China-U.S. Cooperation for a More Effective Multilateral Development Bank System

Part of Chapter 4 | International Financial Institutions

By Ye Yu
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Multilateral Development Banks (MDBs) are crucial instruments for global development cooperation. They have the advantages of mobilizing and convening financial resources combined with technical knowledge, backed by political support. The Organization for Economic Cooperation and Development (OECD) has listed nine reasons for countries to engage with multilateral agencies: economies of scale; governance based on global development principles and standards; political neutrality and legitimacy; abundant capital and knowledge resources; advisory services and technical assistance; low transaction costs; contribution to global public goods; global presence; and effectiveness and efficiency.1 But they have suffered from irrelevance since the 1990s. It was after the global financial crisis (GFC) in 2008 that the MDB system was revitalized and even restructured by major shareholders under the G20 framework. The United States and China, as the largest traditional and emerging shareholders of the system respectively, had some frictions in the previous years, but are back on the right track exploring opportunities for cooperation now.

Major trends in the evolution of the MDB system

Resource mobilization: From capital increase to efficiency enhancement

Enhancing the role of MDBs for the world economy has been an important issue discussed by the G20 leaders since they first met at the end of 2008. The core issue is to increase financing resources for MDBs. In the first two years, the G20 focused on pushing forward quota reforms and mobilizing public resources from shareholder countries, including through general capital increases, selective capital increases, and replenishments for concessional lending facilities of MDBs. About $350 billion in capital increases was mobilized for the MDBs, allowing them to nearly double in size.2 The reform package approved by the World Bank Development Committee in April 2010 enabled an additional 3.13 percent of World Bank voting power to be transferred to developing and transition countries after the 1.46 percent adjustment in the first phase of reform in 2008. This is an unfinished journey toward the goal of an equitable voting power structure, however. According to the commitments made by the World Bank governors in Istanbul in 2009, the new round of review of World Bank voice based on a dynamic formula was due in 2015.

In recent years, the focus was shifted to leveraging market resources by better utilizing the existing balance sheets. The 2015 Antalya Summit endorsed the Multilateral Development Banks Action Plan to Optimize Balance Sheets, calling for MDBs to consider the following five measures:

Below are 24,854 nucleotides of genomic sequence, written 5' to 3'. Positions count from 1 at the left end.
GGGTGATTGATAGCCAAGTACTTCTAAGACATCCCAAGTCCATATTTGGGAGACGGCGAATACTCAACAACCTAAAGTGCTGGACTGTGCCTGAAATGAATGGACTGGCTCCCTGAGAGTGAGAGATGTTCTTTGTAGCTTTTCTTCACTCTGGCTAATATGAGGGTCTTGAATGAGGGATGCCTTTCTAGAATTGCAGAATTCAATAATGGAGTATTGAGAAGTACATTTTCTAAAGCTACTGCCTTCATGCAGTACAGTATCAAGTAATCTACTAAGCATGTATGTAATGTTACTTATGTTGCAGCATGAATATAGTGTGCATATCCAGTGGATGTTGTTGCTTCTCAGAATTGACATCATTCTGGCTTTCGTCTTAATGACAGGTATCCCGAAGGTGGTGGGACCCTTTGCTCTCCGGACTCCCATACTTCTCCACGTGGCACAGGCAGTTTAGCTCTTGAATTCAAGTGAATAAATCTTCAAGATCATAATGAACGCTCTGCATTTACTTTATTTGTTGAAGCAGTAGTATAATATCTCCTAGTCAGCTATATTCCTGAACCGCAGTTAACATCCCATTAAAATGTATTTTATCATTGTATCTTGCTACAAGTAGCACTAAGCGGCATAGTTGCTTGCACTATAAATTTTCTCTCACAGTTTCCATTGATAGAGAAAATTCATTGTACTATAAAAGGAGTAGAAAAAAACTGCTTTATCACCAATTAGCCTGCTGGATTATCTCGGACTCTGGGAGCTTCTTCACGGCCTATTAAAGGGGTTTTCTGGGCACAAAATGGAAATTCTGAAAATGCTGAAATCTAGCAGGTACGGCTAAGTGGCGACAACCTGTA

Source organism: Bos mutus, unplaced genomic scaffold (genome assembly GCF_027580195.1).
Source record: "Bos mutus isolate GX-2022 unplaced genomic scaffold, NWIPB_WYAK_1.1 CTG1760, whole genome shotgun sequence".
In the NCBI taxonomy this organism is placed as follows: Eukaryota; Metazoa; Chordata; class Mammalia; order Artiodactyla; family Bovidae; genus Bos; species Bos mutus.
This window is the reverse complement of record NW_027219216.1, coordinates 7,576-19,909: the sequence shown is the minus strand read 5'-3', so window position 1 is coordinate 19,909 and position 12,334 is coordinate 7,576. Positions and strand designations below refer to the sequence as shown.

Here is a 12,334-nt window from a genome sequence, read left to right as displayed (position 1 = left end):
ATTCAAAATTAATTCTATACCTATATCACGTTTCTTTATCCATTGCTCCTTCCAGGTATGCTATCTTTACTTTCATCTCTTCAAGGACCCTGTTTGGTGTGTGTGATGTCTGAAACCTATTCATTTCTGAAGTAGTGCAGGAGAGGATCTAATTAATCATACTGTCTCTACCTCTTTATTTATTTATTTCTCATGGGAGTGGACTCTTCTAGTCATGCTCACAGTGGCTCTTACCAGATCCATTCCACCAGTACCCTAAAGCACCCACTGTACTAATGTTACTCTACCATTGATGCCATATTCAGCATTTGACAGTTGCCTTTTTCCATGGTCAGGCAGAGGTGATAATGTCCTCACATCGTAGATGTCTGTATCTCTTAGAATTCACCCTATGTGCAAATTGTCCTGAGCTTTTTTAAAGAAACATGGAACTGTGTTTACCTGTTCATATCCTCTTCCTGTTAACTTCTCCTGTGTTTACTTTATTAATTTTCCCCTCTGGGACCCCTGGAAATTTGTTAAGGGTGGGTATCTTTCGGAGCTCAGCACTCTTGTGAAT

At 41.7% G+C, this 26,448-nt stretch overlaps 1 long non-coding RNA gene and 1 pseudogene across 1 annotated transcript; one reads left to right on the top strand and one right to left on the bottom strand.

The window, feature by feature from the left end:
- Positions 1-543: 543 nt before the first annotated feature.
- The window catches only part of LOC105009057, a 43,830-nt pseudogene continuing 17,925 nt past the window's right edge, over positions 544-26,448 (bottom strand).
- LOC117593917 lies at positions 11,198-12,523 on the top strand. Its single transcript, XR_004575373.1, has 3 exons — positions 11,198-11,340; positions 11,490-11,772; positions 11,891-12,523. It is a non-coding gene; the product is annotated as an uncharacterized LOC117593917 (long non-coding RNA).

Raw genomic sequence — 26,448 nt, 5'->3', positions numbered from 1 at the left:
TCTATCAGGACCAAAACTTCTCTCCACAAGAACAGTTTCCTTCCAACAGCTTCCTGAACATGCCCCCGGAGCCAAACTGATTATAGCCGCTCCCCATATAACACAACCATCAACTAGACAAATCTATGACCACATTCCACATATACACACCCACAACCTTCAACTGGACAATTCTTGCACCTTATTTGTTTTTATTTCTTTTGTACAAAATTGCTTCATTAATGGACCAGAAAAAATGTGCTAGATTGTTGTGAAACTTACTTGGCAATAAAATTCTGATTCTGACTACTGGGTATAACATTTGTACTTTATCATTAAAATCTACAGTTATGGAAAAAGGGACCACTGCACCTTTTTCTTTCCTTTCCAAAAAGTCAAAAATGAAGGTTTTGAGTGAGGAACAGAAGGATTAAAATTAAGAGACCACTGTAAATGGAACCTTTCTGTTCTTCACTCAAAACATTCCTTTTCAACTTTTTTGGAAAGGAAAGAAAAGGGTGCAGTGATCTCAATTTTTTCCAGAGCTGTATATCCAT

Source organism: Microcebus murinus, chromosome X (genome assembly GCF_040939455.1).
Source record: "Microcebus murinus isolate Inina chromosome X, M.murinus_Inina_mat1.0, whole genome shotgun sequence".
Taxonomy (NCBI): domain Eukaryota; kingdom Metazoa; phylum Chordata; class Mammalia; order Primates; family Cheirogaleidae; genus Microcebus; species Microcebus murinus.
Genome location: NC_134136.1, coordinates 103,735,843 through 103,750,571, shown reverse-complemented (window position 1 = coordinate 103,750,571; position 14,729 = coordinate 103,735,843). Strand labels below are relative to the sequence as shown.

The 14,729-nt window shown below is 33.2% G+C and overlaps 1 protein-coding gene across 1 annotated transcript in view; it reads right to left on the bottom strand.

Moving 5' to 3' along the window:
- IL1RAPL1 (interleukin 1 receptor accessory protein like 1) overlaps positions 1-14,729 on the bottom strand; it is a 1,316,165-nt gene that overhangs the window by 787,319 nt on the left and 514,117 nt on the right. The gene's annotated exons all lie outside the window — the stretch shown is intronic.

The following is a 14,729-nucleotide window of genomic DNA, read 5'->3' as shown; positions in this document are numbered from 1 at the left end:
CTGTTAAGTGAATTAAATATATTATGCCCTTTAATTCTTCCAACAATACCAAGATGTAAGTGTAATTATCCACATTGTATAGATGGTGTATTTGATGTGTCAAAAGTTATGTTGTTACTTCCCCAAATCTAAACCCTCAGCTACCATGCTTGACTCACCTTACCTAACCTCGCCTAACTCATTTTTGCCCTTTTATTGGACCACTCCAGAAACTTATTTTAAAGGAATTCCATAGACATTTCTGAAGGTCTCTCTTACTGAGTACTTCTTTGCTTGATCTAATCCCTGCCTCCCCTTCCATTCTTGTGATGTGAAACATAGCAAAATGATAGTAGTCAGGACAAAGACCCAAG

• Increasing developing lending for higher capital efficiency;
  • Deploying exposure exchanges to reduce concentration risks;
  • Developing financial innovations of concessional windows for improved use of liquidity (at the World Bank, African Development Bank, and Inter-American Development Bank);
  • Evaluating structured instruments for sharing risks with private investors in nonsovereign operations;
  • Considering net income measures for improved capital position.

This Action Plan laid down the basic framework for the past two years’ G20 priorities for the MDBs. The 2016 G20 Hangzhou Summit reviewed its progress.3 But as Helmut Reisen rightly noted, the MDBs’ balance sheet optimization needs to be approached carefully, case by case.4 The African Development Bank, for example, has less potential to increase its leverage ratio compared to the World Bank.

However, we have witnessed an even more dramatic evolution of the MDBs. While the traditional MDBs continue to evolve, a new set of MDBs have been initiated by emerging economies, such as the Asian Infrastructure Investment Bank (AIIB) and the BRICS New Development Bank (NDB). Different from the last set of South-South MDBs led by oil-exporting countries in 1960s–1970s, this new set of MDBs has more technical grounding as they are led by emerging economies that have achieved development through industrialization. While new resources and knowledge will be mobilized for the benefit of global development, new competition and coordination challenges also inevitably arise.

Resource allocation and priorities: From crisis response to infrastructure financing and sustainable development

MDBs played an important role in responding to the crisis in the early years after the GFC. This can be seen from the dramatic increase in the International Bank for Reconstruction and Development’s (IBRD) commitments from 2009 to 2010. However, with the crisis having eased, MDB lending also shifted toward more long-term projects. The G20 leaders called for a comprehensive reform of the mission, mandate, and governance of MDBs in Pittsburgh in September 2009, including strengthening support for food security, human development and security in poorest countries, private-sector-led growth, and infrastructure and transition to a green economy.5

Probably most significantly, infrastructure financing became an important priority for the G20 development agenda and for MDBs as well. In Seoul in 2010, the G20 leaders endorsed the multiyear “Action Plan on Development” asking MDBs to “work jointly to prepare action plans that increase public, semi-public and private finance and improve implementation of national and regional infrastructure projects, including in energy, transport, communications and water, in developing countries, Low Income Countries (LICs) in particular.”6 The MDB Working Group on Infrastructure was established by the World Bank, Asian Development Bank, African Development Bank, European Investment Bank, Inter-American Development Bank, and Islamic Development Bank. One background analysis and one action plan were agreed to at Cannes in 2011.7 The Action Plan listed eight measures:

  • Improving project preparation funds (PPFs) effectiveness;
  • Developing catalytic regional projects;
  • Expanding technical assistance through expanded PPP practitioners’ networks;